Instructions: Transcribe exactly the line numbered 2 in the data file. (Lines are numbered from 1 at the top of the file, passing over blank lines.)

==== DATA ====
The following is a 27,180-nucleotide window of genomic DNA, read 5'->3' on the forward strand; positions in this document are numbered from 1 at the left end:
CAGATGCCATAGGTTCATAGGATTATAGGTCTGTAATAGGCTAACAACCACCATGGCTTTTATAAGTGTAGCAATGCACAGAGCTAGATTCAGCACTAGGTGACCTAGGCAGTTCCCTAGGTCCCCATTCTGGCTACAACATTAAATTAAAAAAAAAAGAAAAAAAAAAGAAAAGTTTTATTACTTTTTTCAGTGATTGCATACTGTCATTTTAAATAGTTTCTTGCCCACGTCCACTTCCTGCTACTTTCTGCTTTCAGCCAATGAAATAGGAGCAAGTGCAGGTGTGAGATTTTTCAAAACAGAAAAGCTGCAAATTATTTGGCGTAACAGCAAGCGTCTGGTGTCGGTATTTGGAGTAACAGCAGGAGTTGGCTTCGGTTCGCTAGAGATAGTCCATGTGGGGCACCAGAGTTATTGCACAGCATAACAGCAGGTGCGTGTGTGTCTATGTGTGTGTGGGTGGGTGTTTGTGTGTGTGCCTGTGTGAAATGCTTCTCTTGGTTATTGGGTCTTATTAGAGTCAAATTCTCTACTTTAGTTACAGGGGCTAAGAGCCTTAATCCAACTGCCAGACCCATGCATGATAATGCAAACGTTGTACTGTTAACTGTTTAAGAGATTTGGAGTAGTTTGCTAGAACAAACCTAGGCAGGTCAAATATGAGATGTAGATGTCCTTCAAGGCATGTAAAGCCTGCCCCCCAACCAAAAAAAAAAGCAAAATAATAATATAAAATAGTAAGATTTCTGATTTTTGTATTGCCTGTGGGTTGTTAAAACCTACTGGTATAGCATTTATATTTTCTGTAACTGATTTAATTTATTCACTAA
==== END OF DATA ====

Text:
CAGATGCCATAGGTTCATAGGATTATAGGTCTGTAATAGGCTAACAACCACCATGGCTTTTATAAGTGTAGCAATGCACAGAGCTAGATTCAGCACTAGGTGACCTAGGCAGTTCCCTAGGTCCCCATTCTGGCTACAACATTAAATTAAAAAAAAAAGAAAAAAAAAAGAAAAGTTTTATTACTTTTTTCAGTGATTGCATACTGTCATTTTAAATAGTTTCTTGCCCACGTCCACTTCCTGCTACTTTCTGCTTTCAGCCAATGAAATAGGAGCAAGTGCAGGTGTGAGATTTTTCAAAACAGAAAAGCTGCAAATTATTTGGCGTAACAGCAAGCGTCTGGTGTCGGTATTTGGAGTAACAGCAGGAGTTGGCTTCGGTTCGCTAGAGATAGTCCATGTGGGGCACCAGAGTTATTGCACAGCATAACAGCAGGTGCGTGTGTGTCTATGTGTGTGTGGGTGGGTGTTTGTGTGTGTGCCTGTGTGAAATGCTTCTCTTGGTTATTGGGTCTTATTAGAGTCAAATTCTCTACTTTAGTTACAGGGGCTAAGAGCCTTAATCCAACTGCCAGACCCATGCATGATAATGCAAACGTTGTACTGTTAACTGTTTAAGAGATTTGGAGTAGTTTGCTAGAACAAACCTAGGCAGGTCAAATATGAGATGTAGATGTCCTTCAAGGCATGTAAAGCCTGCCCCCCAACCAAAAAAAAAAGCAAAATAATAATATAAAATAGTAAGATTTCTGATTTTTGTATTGCCTGTGGGTTGTTAAAACCTACTGGTATAGCATTTATATTTTCTGTAACTGATTTAATTTATTCACTAA